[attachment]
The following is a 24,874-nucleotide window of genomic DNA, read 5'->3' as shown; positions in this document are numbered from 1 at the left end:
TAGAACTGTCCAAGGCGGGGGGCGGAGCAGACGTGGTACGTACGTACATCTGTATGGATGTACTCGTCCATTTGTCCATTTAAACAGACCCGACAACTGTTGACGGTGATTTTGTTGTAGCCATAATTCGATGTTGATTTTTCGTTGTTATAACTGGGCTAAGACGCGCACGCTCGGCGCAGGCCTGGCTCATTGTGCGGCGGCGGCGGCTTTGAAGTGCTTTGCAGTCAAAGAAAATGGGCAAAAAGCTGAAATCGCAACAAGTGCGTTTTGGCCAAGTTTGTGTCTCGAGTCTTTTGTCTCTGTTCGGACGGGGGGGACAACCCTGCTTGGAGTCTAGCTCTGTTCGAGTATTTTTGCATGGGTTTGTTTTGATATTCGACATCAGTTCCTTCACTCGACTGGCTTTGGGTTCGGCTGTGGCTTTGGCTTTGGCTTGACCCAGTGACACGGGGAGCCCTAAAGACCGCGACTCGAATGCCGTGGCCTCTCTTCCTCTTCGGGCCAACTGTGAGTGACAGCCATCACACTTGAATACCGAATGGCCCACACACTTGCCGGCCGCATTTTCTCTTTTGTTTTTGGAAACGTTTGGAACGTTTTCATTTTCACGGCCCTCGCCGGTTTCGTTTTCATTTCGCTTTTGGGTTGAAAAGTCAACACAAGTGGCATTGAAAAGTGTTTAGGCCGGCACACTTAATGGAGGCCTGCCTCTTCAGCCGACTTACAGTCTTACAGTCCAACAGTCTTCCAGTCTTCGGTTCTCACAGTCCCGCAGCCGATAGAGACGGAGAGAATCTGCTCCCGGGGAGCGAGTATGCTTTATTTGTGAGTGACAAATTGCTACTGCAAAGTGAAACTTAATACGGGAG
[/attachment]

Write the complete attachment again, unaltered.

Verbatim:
The following is a 24,874-nucleotide window of genomic DNA, read 5'->3' as shown; positions in this document are numbered from 1 at the left end:
TAGAACTGTCCAAGGCGGGGGGCGGAGCAGACGTGGTACGTACGTACATCTGTATGGATGTACTCGTCCATTTGTCCATTTAAACAGACCCGACAACTGTTGACGGTGATTTTGTTGTAGCCATAATTCGATGTTGATTTTTCGTTGTTATAACTGGGCTAAGACGCGCACGCTCGGCGCAGGCCTGGCTCATTGTGCGGCGGCGGCGGCTTTGAAGTGCTTTGCAGTCAAAGAAAATGGGCAAAAAGCTGAAATCGCAACAAGTGCGTTTTGGCCAAGTTTGTGTCTCGAGTCTTTTGTCTCTGTTCGGACGGGGGGGACAACCCTGCTTGGAGTCTAGCTCTGTTCGAGTATTTTTGCATGGGTTTGTTTTGATATTCGACATCAGTTCCTTCACTCGACTGGCTTTGGGTTCGGCTGTGGCTTTGGCTTTGGCTTGACCCAGTGACACGGGGAGCCCTAAAGACCGCGACTCGAATGCCGTGGCCTCTCTTCCTCTTCGGGCCAACTGTGAGTGACAGCCATCACACTTGAATACCGAATGGCCCACACACTTGCCGGCCGCATTTTCTCTTTTGTTTTTGGAAACGTTTGGAACGTTTTCATTTTCACGGCCCTCGCCGGTTTCGTTTTCATTTCGCTTTTGGGTTGAAAAGTCAACACAAGTGGCATTGAAAAGTGTTTAGGCCGGCACACTTAATGGAGGCCTGCCTCTTCAGCCGACTTACAGTCTTACAGTCCAACAGTCTTCCAGTCTTCGGTTCTCACAGTCCCGCAGCCGATAGAGACGGAGAGAATCTGCTCCCGGGGAGCGAGTATGCTTTATTTGTGAGTGACAAATTGCTACTGCAAAGTGAAACTTAATACGGGAG